Refugees in South Africa face many hardships as they search for safety. A backlog of refugee applicants leads to difficulty finding jobs and poor access to government services. Meanwhile, many refugees experience prejudice and are blamed for escalating crime.
Ahead are 10 facts about refugees in South Africa.
- The majority of refugees in South Africa come from countries in Northern Africa.
These countries include Angola, Somalia, Liberia, Rwanda, Ethiopia, Zimbabwe, Burundi and the Democratic Republic of Congo (DRC). Many refugees see South Africa as a gateway to other continents such as Europe and North America. South Africa is the wealthiest and most developed part of Africa, making it an ideal place for migrants to seek refuge.
- Refugees flee their countries for many reasons.
Most African refugees flee their home countries because of financial crises, cost of living, military crime or high rates of unemployment. Corrupt governments can create instability that drives people from their homes. For example, so many people died in the 1998 outbreak of fighting in the DRC that it was labeled the world’s deadliest conflict since World War II.
- Refugees often face violence or treacherous terrain while crossing the border.
If migrants are fortunate enough to get past police patrols and wildlife, they may wind up in the hands of gangs known as the guma guma. The guma guma have terrorized migrants fleeing to South Africa for many years. They operate in disguise and behave ruthlessly.
- The South African government is required to protect all refugees.
The United Nations High Commissioner for Refugees (UNHCR) “has liberal asylum legislation that incorporates all basic principles of refugee protection including freedom of movement, the right to work and access to basic social services.” This includes access to health facilities and school enrollment.
- South Africa does not have any refugee camps.
Refugees live mostly without assistance in urban areas and must seek out government buildings if they require additional help. One of the UNHCR’s focuses in South Africa is building its capacity to serve refugees.
- Gaining refugee status requires lots of paperwork.
Refugees must obtain a section 22 permit to be protected from deportation. According to the Department of Home Affairs, all migrants who enter the Republic of South Africa must claim to be asylum seekers before receiving asylum transit permits. Migrants then have 14 days to report to the nearest Refugee Reception Office at the Department of Home Affairs.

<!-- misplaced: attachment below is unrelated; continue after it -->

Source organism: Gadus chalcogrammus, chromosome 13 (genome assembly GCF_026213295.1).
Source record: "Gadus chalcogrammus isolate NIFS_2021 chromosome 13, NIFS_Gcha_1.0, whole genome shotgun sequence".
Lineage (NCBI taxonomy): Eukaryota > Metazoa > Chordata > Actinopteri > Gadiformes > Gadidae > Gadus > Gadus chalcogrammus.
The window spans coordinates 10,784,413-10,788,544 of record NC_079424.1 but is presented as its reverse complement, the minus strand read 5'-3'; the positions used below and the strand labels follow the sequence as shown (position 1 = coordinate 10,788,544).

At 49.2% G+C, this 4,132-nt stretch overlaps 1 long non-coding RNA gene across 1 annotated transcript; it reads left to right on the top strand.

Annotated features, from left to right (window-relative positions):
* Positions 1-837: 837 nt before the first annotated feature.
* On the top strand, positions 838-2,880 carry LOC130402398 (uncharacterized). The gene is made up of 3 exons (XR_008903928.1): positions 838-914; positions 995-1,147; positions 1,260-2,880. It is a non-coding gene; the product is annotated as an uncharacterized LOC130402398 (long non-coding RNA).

At the Reception Office, migrants’ fingerprints are recorded and initial interviews are conducted. Permits are valid for six months and allow holders to freely work or study in South Africa until their permits expire.
- It costs nothing to apply for refugee status.
There is no cost to apply for refugee status in South Africa. This contributes to the volume of people fleeing there.
- South Africa has more refugees than it can handle.
Due to the high volume of migrants requesting refugee status in South Africa, the status determination process is overwhelmed with applications. Additionally, social service programs face challenges when asylum seekers are allowed to use various services before conclusive decisions are made about their status.
- Refugees have to fend off xenophobic attacks.
Xenophobia is defined as the hatred or fear of foreigners. Xenophobic violence targeted at migrants began in 2008 and hasn’t let up. In May 2015, approximately 1,000 Burundian and Congolese refugees were forced to flee their South African homes.
- There are refugee supporters in South Africa.
After the 2015 surge in xenophobia, the UNHCR put together a three-tiered refugee reintegration package for around 3,000 people. The package included rental subsidies for two months, two months’ worth of food vouchers and one-time provisions of basic nonfood items. The UNHCR is just one of many organizations using their resources and connections to help South African refugees.
While refugees in South Africa face many hardships both on the journey and at the destination, they have international allies. With the support of the UNHCR and others, refugees in South Africa can find the better lives they seek.
– Terry J. Halloran